Wishful Thinking: Interview with Robert Rodi
For the gay reader, celebrated author Robert Rodi (Fag Hag, Closet Case, Kept Boy) is quintessentially relatable. He has written about topics and concerns that we just seem to understand: self-loathing, obsessive love, bitchy catfights, narcissistic celebrities, and the stereotypically omniscient drag queen to name only a few. With his latest release, When You Were Me (Kensington), Rodi tackles our most coveted and feared subject of all—age. And, without disappointment, he does this with the wit and charm that only he can put to the page.
Rodi sat down with ChicagoPride.com for an exclusive interview to discuss his new work.PJ:
How long did it take you to write When You Were Me
I wrote it over the course of a year, which is about par for me. Of course, I could also say it took fifty years, because this particular book holds everything I’ve learned as a man, from my twenties right through to middle age. I could say that, but it sounds just a tad pretentious so I won’t.PJ:
The book is set in Chicago where you reside. How did that affect your character and story development?RR:
What I love about Chicago is that it’s the best of both worlds; it’s as cosmopolitan as any city on either coast, but given its relative isolation here in the Midwest it’s also in many ways quite provincial. This is rich fodder for comedy. It’s still possible to write a comedy of manners, living here; whereas in New York or L.A. you can’t; society’s too fragmented there.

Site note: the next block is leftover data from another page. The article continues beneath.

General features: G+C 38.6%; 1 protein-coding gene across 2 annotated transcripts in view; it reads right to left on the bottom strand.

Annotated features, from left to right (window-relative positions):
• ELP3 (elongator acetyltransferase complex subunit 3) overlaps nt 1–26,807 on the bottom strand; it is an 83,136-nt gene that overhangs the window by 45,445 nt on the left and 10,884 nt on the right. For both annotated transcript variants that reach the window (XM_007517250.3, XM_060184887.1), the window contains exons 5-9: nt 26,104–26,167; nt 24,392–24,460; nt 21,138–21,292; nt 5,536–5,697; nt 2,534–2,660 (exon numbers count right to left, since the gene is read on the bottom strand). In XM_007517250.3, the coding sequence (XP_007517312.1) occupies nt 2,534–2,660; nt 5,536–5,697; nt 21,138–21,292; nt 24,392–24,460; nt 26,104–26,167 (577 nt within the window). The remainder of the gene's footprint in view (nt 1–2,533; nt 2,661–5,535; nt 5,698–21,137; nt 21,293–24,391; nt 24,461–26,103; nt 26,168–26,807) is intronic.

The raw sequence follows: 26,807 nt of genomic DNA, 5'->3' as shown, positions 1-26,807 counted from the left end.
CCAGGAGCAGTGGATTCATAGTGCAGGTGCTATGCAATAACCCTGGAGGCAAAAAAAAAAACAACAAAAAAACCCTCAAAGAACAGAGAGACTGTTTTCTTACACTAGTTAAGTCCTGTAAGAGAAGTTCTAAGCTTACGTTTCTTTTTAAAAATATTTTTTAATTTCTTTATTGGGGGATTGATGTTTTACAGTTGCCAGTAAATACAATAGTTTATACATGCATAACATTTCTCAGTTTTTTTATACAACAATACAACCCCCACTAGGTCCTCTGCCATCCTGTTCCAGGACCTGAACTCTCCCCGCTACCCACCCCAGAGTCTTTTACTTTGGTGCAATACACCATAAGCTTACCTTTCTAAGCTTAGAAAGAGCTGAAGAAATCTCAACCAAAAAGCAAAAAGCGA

People live their lives in little frictionless enclaves, in a way that’s unimaginable in Chicago.PJ:
How would you describe Chicago’s gay community?RR:
Big, open, loud, proud. Largely inclusive, in a way you don’t usually experience elsewhere.PJ:
Mysticism plays a very important role in the story. Are you a believer?RR:
I’m a complete skeptic. The mysticism in this story was just a storytelling device; a means of mixing up my characters as the plot required. But I did want to give it some verisimilitude. I wanted the reader to be able to suspend his disbelief and buy into it on its own terms. I mean, I’m a rationalist agnostic, but I like Buffy the Vampire Slayer
In the book, one of your main characters, Jack, is regretful of his early adulthood. Is there anything you regret about yours?RR:
I think everyone carries around some regret, either about specific decisions or, more broadly, the Road Not Taken. But Jack’s therapist is one of my stand-ins in the novel; and at one point he tells Jack, “There’s not a man or woman alive who isn’t convinced his or her youth was wasted.” My general feeling is, the life I’ve lived produced the man I am; so to regret any part of it would be a kind of self-hatred.PJ:
One of the apparent themes of When You Were Me
is the old idea that “the grass is always greener...” Is there anyone you’d wish to switch places with?RR:
Not permanently, no; but it might be nice, just for novelty’s sake, to switch places with someone who has a full head of hair. Not that I mind being bald — I think it suits me — but it’d be a kick to run my fingers through some lanky, silken locks. I wouldn’t mind being Patrick Dempsey for a day.